The Legend of Zelda: Ocarina of Time

1998 video game for the Nintendo 64

The Legend of Zelda: Ocarina of Time[a] is an action-adventure video game. The game was published by Nintendo for the Nintendo 64. It was published in Japan and North America in November 1998. In December, it was published in the PAL regions. It was the fifth Legend of Zelda video game. It was the first in 3D.[10] In the game, the player character Link goes on an adventure to save the kingdom of Hyrule from the evil Ganondorf. To save Hyrule, Link must fight against Ganondorf and all his minions. A special object in the game is the sacred Ocarina that Link can play after he learns the songs, causing different effects depending on the song he plays, such as moving him to certain places around Hyrule (making it much easier and faster to travel), and starting rain (for example to water plants or fill dry lakes).

The Legend of Zelda: Ocarina of Time
Developer(s)Nintendo EAD
Director(s)Shigeru Miyamoto[1]
Producer(s)Shigeru Miyamoto
Designer(s)Shigeru Miyamoto
Yoichi Yamada
Eiji Aonuma[2]
Yoshiaki Koizumi
Artist(s)Yusuke Nakano
Writer(s)Toru Osawa
Shigeru Miyamoto[3][4]
Yoshiaki Koizumi[5]
Composer(s)Koji Kondo
SeriesThe Legend of Zelda
Platform(s)Nintendo 64, GameCube, iQue Player, Virtual Console (Wii, Wii U), Nintendo 3DS, Nintendo Switch Online
ReleaseNintendo 64:
Nintendo GameCube:
iQue Player:
  • CHN: November 17, 2003
Virtual Console (Wii):
Virtual Console (Wii U):
  • NA: July 2, 2015
  • EU: July 2, 2015
  • AU: July 3, 2015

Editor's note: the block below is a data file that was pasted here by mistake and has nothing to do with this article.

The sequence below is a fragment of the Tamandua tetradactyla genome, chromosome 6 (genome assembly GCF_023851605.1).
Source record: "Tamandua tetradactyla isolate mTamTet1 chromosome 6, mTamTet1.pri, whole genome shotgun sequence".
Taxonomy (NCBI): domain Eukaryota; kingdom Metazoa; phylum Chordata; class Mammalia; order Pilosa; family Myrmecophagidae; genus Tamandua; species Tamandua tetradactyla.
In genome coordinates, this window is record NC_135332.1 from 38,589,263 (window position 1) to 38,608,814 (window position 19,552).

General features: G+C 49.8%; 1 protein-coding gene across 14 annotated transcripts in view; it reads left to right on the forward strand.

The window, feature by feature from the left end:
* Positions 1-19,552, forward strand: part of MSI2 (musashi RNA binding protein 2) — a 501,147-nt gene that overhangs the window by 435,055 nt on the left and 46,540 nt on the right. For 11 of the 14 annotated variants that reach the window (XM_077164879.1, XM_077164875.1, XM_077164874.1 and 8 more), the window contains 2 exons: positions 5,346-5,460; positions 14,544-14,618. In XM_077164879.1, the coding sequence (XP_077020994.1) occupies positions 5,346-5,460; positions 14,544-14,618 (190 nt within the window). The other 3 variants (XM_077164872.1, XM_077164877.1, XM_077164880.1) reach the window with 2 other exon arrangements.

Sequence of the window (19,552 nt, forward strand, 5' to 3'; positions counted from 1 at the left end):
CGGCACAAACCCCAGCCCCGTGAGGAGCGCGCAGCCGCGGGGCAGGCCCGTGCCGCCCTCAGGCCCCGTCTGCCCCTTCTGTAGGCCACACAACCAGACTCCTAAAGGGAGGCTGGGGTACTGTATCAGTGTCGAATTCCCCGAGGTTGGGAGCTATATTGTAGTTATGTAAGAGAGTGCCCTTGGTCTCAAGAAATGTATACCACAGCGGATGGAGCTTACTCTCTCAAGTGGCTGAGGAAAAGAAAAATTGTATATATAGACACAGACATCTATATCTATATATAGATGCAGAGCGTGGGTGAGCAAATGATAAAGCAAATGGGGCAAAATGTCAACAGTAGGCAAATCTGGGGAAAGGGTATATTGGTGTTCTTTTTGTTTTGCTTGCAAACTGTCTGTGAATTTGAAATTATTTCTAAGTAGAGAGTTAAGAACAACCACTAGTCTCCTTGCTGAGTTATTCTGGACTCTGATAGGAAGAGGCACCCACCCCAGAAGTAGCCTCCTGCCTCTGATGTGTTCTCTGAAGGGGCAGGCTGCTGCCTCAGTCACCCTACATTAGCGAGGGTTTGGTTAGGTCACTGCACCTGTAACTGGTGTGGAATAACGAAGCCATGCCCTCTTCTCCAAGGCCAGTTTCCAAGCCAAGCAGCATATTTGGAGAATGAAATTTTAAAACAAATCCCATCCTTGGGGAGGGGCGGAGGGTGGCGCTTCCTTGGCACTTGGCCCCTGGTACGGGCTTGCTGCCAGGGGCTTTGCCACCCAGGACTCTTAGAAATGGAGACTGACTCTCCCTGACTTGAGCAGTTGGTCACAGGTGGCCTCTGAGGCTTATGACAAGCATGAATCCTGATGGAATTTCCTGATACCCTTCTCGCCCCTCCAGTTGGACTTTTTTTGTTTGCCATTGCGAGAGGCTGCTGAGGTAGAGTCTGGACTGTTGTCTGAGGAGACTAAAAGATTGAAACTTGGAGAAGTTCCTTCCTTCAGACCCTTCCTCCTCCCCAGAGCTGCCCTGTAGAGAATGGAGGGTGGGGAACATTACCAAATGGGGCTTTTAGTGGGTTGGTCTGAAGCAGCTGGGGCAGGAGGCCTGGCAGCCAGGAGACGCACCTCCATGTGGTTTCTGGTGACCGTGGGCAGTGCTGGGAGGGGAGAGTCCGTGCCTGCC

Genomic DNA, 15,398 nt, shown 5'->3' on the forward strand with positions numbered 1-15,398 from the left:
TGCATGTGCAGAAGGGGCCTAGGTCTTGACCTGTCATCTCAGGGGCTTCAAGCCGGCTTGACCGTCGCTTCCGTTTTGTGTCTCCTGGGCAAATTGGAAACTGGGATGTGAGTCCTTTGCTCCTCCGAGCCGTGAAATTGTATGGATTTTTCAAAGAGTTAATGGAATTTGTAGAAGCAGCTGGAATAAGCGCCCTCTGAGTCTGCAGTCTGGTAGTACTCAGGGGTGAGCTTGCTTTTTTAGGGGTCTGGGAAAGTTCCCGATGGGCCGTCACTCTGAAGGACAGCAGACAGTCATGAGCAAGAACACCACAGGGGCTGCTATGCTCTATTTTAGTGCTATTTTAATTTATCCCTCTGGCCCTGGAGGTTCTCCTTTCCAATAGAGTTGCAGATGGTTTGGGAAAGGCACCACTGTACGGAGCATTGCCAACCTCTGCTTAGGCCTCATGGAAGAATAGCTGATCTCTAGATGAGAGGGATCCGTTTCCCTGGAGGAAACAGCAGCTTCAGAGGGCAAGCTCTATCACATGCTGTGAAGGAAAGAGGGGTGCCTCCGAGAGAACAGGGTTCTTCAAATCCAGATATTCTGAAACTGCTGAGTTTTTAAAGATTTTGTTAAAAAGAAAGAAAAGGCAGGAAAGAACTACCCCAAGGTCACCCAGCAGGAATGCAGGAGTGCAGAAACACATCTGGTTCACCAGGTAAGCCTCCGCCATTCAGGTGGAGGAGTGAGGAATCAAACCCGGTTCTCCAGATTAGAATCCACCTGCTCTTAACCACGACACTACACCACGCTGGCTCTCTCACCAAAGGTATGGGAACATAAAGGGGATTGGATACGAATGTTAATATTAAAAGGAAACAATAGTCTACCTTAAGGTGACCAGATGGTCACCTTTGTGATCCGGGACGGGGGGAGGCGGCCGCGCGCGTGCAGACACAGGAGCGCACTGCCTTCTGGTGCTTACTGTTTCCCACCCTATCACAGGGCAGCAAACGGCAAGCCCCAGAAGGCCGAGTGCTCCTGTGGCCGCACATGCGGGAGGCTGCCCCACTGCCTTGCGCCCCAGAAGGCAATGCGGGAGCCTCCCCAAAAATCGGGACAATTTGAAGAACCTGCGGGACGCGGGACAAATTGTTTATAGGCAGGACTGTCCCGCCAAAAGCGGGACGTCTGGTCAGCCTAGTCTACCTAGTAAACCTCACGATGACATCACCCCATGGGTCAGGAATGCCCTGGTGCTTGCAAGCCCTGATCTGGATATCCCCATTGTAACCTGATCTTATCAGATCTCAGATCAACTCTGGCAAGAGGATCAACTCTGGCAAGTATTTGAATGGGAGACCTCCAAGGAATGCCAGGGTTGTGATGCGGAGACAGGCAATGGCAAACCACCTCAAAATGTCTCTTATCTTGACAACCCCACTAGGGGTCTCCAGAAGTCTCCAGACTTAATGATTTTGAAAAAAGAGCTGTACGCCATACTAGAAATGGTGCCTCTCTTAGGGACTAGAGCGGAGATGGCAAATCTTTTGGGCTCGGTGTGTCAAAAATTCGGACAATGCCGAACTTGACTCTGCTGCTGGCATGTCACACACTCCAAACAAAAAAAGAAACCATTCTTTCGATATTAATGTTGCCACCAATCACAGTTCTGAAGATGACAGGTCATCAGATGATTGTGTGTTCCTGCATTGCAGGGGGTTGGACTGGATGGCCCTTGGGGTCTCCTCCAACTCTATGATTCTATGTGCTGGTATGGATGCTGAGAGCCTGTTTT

• JP: December 22, 2015
Nintendo 3DS:
  • JP: June 16, 2011
  • EU: June 17, 2011
  • NA: June 19, 2011
  • AU: June 30, 2011
  • KOR: September 27, 2012
  • CHN: October 27, 2012
Nintendo eShop:
  • EU: October 4, 2012
  • AU: October 4, 2012
  • NA: October 18, 2012
  • JP: November 1, 2012
Nintendo Switch Online:
  • WW: October 2021

It was included in The Legend of Zelda: Collectors Edition

Story change

In the Kokiri Forest, the Great Deku Tree asks the fairy Navi to tell Link to come to him. When Link arrives, he learns that the Great Deku Tree is dying because of a curse placed on him by an evil man called Ganondorf. Link is the only one who can save him. Link must enter the Great Deku Tree in order to save him from the curse.

Although Link defeats the most of the monsters inside, he is too late to save the tree. Before the Great Deku Tree dies, he gives Link the Kokiri Emerald, a magic stone, and tells him that it was a man in black armor who put the curse on him. He also tells Link that he needs to go to princess of Hyrule at Hyrule Castle. Before he leaves, Saria, Link's friend, gives him the Fairy Ocarina, a magic instrument.

At Hyrule Castle, Link sneaks pass the guards and meets Princess Zelda. Zelda shows Link, through a window, a strange man with evil eyes. She tells Link that the man is Ganondorf. She also tells him that Ganondorf wants to steal the Triforce, a magic symbol of the Gods, and take control of the world. To defeat him, Link needs to find three magical "Spiritual Stones" (Kokiri Emerald being one of them), six great medallions and the magical Ocarina of Time.

Release change

Ocarina of Time was a very popular game, and many people liked it. Five million copies of the game were sold around the world after six months, and 7.6 million copies were sold in total.[11]

Many people were happy with this game, although there were a few, small problems. One problem was that players cannot skip through the parts where people talk. Another was that players cannot play against the boss monsters that they have already killed.